After the previous evening's explanation of the two Jameses, the Boy sat on my lap for his pre-bed bottle, pointed to the speakers and demanded "James on! James on!" I had to explain that that wasn't possible (the CD was upstairs) and we'd be having Herbie instead. At first this brought only greater heat and steal to the "James on!" mantra. But after a minute or two — and a toke or two on his milk bottle — he nodded approvingly, "Herbie…" the sotto voce "…niiice!" was unspoken, but it was in his eyes. That's when I got a little too pleased with myself, and added "Also known as Mwandishi." The Boy's eyes narrowed, as if to say, Don't think for a minute that I'm going to try repeating every name you decide to invent… Like I'm some performing seal. Then he sought clarification, "Herbie?" "James?" I tried to explain it was Herbie also known as Mwandishi, but I could see I was getting nowhere. Tsshhh. An everyday story of East Dulwich folk.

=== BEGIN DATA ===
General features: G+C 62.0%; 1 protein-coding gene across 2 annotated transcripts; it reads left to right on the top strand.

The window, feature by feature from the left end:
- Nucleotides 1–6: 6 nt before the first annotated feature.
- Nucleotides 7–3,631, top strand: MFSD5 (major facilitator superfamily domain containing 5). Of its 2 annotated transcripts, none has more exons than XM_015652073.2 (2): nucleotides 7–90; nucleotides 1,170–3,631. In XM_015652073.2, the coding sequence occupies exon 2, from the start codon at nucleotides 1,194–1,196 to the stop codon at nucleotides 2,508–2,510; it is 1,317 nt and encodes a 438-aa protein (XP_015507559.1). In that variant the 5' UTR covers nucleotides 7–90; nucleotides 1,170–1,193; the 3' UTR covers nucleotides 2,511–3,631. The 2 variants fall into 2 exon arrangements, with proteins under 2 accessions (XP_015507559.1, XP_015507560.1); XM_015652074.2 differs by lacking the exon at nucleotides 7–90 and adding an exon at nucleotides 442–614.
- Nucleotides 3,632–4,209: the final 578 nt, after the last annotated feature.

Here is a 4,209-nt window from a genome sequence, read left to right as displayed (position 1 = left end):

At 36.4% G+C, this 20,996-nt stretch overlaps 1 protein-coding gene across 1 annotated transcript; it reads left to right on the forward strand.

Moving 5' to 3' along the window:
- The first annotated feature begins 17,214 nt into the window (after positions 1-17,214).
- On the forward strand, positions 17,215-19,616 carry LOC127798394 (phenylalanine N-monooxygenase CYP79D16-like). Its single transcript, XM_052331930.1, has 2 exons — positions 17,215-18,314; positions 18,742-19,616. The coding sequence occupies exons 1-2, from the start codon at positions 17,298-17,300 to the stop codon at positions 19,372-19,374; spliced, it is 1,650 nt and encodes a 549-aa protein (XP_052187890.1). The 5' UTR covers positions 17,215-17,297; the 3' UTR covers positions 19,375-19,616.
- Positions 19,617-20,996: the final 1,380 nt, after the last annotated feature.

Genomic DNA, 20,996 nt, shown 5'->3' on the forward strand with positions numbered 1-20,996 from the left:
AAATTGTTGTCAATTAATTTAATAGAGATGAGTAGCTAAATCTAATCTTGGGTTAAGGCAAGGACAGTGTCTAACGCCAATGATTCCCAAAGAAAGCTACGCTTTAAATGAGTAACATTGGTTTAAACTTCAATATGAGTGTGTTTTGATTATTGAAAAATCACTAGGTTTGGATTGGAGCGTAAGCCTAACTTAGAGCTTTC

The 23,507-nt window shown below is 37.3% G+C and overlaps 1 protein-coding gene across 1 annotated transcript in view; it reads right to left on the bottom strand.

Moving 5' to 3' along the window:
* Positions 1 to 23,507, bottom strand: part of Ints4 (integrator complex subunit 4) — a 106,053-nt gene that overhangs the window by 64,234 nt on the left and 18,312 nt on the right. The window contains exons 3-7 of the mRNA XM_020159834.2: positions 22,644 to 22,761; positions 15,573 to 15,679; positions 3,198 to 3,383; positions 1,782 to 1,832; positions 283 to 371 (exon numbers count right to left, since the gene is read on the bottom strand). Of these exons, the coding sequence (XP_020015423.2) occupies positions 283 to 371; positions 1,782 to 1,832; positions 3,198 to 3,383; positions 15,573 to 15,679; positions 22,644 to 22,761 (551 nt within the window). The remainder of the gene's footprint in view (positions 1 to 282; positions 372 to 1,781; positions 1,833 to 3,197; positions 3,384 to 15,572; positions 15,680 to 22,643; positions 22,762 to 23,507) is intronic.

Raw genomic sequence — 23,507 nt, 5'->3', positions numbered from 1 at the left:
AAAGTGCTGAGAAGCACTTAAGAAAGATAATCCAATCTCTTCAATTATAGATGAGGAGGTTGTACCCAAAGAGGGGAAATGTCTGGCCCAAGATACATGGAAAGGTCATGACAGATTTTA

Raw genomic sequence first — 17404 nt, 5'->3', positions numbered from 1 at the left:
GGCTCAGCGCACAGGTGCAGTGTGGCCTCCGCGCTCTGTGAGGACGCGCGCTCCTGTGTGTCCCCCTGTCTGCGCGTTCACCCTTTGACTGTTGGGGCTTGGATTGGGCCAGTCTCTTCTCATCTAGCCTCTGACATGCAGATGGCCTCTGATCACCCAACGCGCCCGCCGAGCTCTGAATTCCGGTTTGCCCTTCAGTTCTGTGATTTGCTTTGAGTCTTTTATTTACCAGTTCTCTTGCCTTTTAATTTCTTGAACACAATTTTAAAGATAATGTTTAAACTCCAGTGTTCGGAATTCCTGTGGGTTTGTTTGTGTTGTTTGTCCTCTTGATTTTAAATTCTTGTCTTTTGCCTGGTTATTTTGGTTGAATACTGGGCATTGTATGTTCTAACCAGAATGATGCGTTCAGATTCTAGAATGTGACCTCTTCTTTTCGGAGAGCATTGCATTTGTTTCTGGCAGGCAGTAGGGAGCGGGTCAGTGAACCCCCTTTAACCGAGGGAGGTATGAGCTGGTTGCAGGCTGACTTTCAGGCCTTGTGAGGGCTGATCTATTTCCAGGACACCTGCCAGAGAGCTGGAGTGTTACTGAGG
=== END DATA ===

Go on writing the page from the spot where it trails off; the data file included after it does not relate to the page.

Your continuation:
Four years ago I unearthed my CD copy of Sextant and got in such a lather about it, including the cover, that I paid £8 for a vinyl copy. It turned out that, at the larger size, the cover painting isn't quite as impressive as I'd thought — it won't be replacing the copy of Ascension on my wall anytime soon.
The music, meanwhile, remains as good as ever, and I've been prompted to do some researching into Herbie Hancock's work immediately before and after this album. I tried this four years ago, but it's a lot easier now. At the moment you can get Crossings as a full album download for £1.69, while Thrust and Mwandishi are on Spotify. Mostly good stuff, but Sextant is still my pick of the bunch, I think.
As I put Herbie back in his case, just before we bid night-night to John-Coltrane-on-the-wall, the Boy caught sight of the cover. "Moon!" was all he said.
MusicBrainz entry for this album
Wikipedia entry for this album
Rate Your Music entry for this album
Some metadata about this album at Last.fm
Listen to this album in full at We7
Listen to this album in full at Spotify